Despite Rising Costs, Access to Energy Remains Unsafe and Unreliable for Caesar and His Family
On a Friday night four months ago, Caesar smelled gas in his building—a low-income housing unit called Alianza Popular Revolucionaria, in Coyoacán, Mexico City. When neighbors complained to the power company, they were told there was no problem. The onus was on residents to pay for a hotel if they felt their apartments were unsafe. For months, residents complained. Finally, there was an explosion.
“There were many wounded,” Caesar recalls, “including children.” He says that it took the explosion for the power company to recognize their case. Still, none of the residents have been reimbursed for the property damage or impacts to their health. A 29-year old engineer living with his parents, Caesar says that his mother suffers acute trauma brought on by the explosion, as well as respiratory issues that have not yet been addressed.
Caesar lives at home in order to save money. He works eight hours a day for Grupo Carso, a global conglomerate based in Ampliacion Granada, about 25 kilometers from Caesar’s apartment in Coyoacán. He works seven days a week, and his commute can take from an hour and fifteen minutes to nearly two hours, depending on the traffic. He earns US $481.60 per month after taxes, which he contributes to his family’s rent and uses for his personal living expenses. His father earns a pension as a retired administrative head for the Dentistry Department of UNAM, the National Autonomous University of Mexico. His mother is employed on UNAM’s administrative staff. Together, they earn a combined monthly salary of about $1,873.
As services have become more expensive in Mexico City, Caesar explains that access and quality have become a challenge. This is particularly true for his family’s access to electricity. He says his family typically experiences power outages three times a month—often lasting several days. “We also have problems of voltage variation,” Caesar explains. “My dad once complained with the Federal Electricity Commission (CFE) because were being charged high consumption of electricity. The Commission said it was a voltage problem perhaps from a new home appliance. We had a new blender, but it was absurd— so what we did was we stopped using it.”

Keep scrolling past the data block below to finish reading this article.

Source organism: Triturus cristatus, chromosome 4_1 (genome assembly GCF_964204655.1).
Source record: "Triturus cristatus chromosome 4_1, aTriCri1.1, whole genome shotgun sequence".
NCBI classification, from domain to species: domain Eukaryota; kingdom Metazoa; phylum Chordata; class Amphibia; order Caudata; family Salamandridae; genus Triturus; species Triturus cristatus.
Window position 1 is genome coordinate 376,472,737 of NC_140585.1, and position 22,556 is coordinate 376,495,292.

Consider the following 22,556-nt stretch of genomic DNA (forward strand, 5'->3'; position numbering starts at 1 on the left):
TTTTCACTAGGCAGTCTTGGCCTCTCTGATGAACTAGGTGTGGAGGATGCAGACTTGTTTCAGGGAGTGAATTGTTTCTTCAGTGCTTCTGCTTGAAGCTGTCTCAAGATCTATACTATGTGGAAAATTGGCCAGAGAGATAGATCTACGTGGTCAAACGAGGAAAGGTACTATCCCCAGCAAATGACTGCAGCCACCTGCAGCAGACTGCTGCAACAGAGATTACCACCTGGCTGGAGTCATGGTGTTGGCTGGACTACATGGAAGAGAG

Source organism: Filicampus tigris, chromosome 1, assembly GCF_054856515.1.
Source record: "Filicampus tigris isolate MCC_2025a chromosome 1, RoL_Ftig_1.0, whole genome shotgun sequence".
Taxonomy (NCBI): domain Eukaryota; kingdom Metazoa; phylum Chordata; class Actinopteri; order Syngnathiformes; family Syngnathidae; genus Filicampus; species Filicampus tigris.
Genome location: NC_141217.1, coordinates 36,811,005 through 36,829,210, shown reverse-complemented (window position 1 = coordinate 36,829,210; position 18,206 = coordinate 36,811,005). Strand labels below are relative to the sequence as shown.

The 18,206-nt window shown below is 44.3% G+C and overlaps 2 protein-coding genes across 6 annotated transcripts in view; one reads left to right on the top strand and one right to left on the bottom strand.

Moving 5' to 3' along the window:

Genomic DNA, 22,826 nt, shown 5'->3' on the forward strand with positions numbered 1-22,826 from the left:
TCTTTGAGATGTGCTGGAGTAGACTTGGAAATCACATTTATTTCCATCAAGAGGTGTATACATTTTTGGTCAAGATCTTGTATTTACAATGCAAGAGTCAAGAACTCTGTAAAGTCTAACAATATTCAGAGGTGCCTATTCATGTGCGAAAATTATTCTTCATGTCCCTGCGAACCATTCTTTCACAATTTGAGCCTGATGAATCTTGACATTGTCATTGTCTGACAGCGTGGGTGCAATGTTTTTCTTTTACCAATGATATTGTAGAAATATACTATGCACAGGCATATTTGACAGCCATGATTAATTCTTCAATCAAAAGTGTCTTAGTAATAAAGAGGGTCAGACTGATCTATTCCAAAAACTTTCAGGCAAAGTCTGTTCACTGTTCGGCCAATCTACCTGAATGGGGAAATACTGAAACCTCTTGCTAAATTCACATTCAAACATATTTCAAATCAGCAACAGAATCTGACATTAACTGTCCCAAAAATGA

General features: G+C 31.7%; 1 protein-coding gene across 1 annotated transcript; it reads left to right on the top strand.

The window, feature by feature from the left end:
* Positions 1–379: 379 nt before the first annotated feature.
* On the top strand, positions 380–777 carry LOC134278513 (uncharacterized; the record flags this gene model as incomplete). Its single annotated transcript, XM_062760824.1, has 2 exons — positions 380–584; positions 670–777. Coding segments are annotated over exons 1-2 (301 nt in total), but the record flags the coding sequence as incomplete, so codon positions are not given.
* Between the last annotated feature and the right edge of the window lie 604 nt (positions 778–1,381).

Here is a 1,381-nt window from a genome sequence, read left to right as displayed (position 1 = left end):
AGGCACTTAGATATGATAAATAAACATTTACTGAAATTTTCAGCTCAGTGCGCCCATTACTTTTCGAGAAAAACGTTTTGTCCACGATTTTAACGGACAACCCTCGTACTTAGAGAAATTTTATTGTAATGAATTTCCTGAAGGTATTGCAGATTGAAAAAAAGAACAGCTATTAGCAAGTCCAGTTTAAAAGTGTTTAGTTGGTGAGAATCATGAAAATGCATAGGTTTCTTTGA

Caesar says that his dad then went to the Federal Consumer Protection Agency (PROFECO), but with no luck. “If we use new appliances the voltage increases, with the cost of electricity, but the light is then gone for several hours. Still, the CFE continues to charge us the same.” Despite these serious issues of quality, power costs have increased substantially. “Five years ago, we paid less than $5.35 per month. The cost has increased by 50 percent.” Despite this, Caesar says the infrastructure has not
improved, and that residents are responsible for changing the electrical installations themselves.
As the 2013 Energy Reform Act set Mexico’s state-owned petroleum company, PEMEX, on a fast track to expand pipeline coverage by 90 percent, adding between 13,000 and 15,000 miles of gas pipelines, cities like Mexico City will be challenged to prioritize the safety and needs of their underserved residents above corporate interests. To Caesar, the explosion was a “problem of neglect.” Preventative maintenance, he says, must be the responsibility of landlords and gas companies, and is the first of many necessary steps to improving household energy access and keeping residents safe.
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